When doctors began to recognize a serious inflammatory syndrome affecting children, apparently related in some way to Covid-19 infections, it was scary news for parents and pediatricians alike. Everyone had taken some comfort in the idea that this terrible and terrifying pandemic was in large part sparing the young.
Nobody could tell how common this new syndrome would turn out to be, and people worried that the surges of coronavirus infections and deaths among adults might be trailed by increasing numbers of children who had perhaps had mild or asymptomatic infections, but would later develop this mysterious illness.
Now, nearly two months after the first cases were reported, doctors can reassure parents that the syndrome remains rare, while continuing to urge vigilance. We do need to identify these rare children, because while they may start out with very common symptoms, they can become very sick — and also because we have therapies which seem to be working — which is the other cautiously positive news.
In the United States, we call the new pediatric inflammatory syndrome related to Covid-19 infection MIS-C, for multisystem inflammatory syndrome in children, while in Britain, it’s called PIMS-TS, for pediatric inflammatory multisystem syndrome, temporally associated with SARS-CoV-2. The hallmarks of the syndrome include prolonged fever, without any clear cause, and a variety of symptoms of inflammation, including rash. Laboratory tests show marked inflammation.
The doctors taking care of these children around the world, pediatric hospitalists and intensivists, rheumatologists, infectious disease specialists, cardiologists, immunologists, are absorbed in the unusual experience of managing and figuring out a new syndrome, a new entity, a new disease. And as with other aspects of the current pandemic, clinical cooperation and medical research are happening on an unprecedented level.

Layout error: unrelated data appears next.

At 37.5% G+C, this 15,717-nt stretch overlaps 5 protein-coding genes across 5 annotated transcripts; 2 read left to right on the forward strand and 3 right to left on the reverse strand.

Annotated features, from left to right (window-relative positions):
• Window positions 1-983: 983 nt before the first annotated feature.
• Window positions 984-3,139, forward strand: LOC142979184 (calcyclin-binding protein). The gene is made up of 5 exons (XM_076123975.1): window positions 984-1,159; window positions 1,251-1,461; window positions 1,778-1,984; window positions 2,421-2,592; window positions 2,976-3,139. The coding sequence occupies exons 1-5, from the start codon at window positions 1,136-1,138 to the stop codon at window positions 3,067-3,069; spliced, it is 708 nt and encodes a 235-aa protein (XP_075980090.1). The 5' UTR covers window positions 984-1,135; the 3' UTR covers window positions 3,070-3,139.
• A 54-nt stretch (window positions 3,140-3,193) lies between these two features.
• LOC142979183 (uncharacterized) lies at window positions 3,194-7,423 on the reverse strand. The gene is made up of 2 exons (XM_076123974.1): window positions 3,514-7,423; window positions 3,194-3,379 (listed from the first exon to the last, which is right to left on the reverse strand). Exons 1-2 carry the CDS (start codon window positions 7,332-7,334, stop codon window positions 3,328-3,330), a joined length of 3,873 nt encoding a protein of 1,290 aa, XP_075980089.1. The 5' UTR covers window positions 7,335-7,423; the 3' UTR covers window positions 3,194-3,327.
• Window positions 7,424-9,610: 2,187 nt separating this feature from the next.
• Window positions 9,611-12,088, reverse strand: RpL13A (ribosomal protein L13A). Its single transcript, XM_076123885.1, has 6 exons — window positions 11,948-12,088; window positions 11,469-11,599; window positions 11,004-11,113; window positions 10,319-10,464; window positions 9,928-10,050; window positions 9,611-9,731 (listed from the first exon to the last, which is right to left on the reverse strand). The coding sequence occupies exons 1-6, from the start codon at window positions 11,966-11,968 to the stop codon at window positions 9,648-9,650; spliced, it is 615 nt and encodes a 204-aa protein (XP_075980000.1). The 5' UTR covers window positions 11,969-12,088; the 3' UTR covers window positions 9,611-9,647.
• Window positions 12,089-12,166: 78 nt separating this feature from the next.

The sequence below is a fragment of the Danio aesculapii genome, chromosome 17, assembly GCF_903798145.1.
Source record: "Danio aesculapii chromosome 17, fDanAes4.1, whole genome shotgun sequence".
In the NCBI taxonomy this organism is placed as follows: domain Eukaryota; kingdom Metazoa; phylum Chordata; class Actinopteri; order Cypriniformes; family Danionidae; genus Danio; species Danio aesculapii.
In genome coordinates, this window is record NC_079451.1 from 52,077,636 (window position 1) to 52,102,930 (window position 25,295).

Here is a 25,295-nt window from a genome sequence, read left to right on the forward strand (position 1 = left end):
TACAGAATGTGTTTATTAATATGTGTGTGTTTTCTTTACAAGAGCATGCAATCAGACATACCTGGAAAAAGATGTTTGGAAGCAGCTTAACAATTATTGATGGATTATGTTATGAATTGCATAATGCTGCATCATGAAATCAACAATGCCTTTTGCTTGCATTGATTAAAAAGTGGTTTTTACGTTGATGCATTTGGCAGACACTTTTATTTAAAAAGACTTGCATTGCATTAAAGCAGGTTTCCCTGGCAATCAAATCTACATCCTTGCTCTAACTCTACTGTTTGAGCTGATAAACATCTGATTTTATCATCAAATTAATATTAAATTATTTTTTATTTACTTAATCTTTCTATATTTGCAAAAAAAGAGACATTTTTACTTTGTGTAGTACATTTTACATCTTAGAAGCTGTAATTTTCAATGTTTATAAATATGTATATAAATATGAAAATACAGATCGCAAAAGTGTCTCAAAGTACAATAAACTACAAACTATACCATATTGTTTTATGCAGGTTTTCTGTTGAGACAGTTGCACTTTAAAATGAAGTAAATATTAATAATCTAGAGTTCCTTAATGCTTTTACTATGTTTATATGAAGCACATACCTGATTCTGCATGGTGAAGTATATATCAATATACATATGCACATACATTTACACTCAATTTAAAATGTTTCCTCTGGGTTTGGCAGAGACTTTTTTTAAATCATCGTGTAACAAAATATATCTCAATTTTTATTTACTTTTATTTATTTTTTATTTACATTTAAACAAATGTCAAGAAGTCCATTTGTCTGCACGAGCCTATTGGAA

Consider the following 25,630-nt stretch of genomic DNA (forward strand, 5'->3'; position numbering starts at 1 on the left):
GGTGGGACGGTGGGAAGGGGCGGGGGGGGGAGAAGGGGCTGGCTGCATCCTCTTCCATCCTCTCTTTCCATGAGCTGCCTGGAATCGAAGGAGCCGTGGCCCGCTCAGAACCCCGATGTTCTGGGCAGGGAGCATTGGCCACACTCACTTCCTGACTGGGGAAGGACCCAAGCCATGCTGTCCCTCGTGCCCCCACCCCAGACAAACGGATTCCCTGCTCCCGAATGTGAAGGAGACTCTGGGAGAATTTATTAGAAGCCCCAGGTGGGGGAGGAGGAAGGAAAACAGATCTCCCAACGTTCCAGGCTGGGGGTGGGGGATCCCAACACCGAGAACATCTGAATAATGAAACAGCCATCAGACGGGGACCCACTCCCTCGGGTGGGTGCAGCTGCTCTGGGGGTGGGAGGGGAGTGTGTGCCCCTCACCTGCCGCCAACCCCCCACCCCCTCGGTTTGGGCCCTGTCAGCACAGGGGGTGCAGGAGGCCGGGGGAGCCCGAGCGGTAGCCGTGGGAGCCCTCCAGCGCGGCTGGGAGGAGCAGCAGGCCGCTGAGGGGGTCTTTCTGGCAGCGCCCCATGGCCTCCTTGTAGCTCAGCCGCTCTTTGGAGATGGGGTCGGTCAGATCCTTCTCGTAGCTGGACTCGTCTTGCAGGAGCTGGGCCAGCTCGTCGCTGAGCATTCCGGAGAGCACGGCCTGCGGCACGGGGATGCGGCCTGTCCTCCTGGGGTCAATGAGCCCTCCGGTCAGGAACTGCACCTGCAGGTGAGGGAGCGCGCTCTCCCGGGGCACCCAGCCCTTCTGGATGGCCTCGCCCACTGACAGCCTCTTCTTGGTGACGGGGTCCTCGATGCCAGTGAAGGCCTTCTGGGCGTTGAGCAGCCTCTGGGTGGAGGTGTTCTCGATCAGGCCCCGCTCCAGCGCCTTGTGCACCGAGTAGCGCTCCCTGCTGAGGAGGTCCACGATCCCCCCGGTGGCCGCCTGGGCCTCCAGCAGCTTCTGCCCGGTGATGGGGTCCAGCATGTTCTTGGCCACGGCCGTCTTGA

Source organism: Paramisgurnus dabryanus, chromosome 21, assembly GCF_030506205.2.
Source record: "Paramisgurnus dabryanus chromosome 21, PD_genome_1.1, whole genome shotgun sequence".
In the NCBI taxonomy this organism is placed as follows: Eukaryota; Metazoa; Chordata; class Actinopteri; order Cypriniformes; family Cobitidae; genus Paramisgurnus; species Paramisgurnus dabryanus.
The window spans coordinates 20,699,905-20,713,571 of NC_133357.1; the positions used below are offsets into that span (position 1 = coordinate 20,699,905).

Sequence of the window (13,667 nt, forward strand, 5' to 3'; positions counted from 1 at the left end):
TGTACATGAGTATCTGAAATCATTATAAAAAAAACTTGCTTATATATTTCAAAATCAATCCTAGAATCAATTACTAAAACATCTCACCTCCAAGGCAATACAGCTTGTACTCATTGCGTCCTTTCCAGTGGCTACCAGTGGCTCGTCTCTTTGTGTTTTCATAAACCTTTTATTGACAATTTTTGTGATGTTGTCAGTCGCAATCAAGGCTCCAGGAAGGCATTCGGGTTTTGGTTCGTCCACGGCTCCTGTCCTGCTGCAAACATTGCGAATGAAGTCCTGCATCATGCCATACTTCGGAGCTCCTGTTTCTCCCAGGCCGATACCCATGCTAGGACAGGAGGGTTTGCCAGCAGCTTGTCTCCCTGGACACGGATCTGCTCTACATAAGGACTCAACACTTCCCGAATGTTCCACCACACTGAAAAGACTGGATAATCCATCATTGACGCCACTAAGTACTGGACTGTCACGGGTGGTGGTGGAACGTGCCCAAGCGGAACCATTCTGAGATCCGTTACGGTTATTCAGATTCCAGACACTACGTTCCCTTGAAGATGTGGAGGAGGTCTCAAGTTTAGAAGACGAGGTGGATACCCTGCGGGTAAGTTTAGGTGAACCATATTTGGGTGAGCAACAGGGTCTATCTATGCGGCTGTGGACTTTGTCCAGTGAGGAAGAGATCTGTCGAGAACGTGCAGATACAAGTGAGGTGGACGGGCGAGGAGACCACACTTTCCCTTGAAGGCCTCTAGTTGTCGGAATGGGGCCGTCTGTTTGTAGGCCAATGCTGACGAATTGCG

Dr. Gail Shust, an associate professor in the division of pediatric infectious diseases at New York University School of Medicine, said that different specialties within the same hospital, and different hospitals across the city and around the world, are connecting on daily calls to discuss patients and therapies.
In New York City, Dr. Shust said, doctors are seeing a decline in these cases, though everyone is worried about what is going to happen in other states, as the pandemic flares.
The symptoms are common in any pediatric practice: fever, rash, upset stomachs. “When I get calls about kids with fever and rash, my thought process has changed, and I worry about things I didn’t worry about before,” said Dr. Leora Mogilner, an associate professor of pediatrics at Mount Sinai who sees patients at their pediatric associates practice.
Back in March or April, if a child had vomiting and diarrhea, doctors sought to counsel parents on how to manage it at home. “Now we’re looking at it through a different lens,” Dr. Mogilner said. “We’re asking, did the child have Covid, or more usually a family member?”
If there’s any concern that a child is not looking well, she said, that child needs to come in, get vital signs checked, and get lab work done. “It’s very anxiety-provoking for pediatricians in primary care, and also for very seasoned parents,” she said.
Dr. Philip Kahn, a pediatric rheumatologist at New York University School of Medicine, said some need intensive care, and others have relatively mild disease and may not get treated at all. But even most of the sick ones do well, he said: “The vast majority need treatment, they’re treated, they go home,” he said.
More detailed reports are appearing, detailing the clinical presentation and the clinical course of these children. An article published this month in JAMA looked at 58 children hospitalized in England. The median age was 9 years old. All of the children had persistent fevers, ranging from 3 to 19 days, and 45 of them had evidence of current or past Covid-19 infection.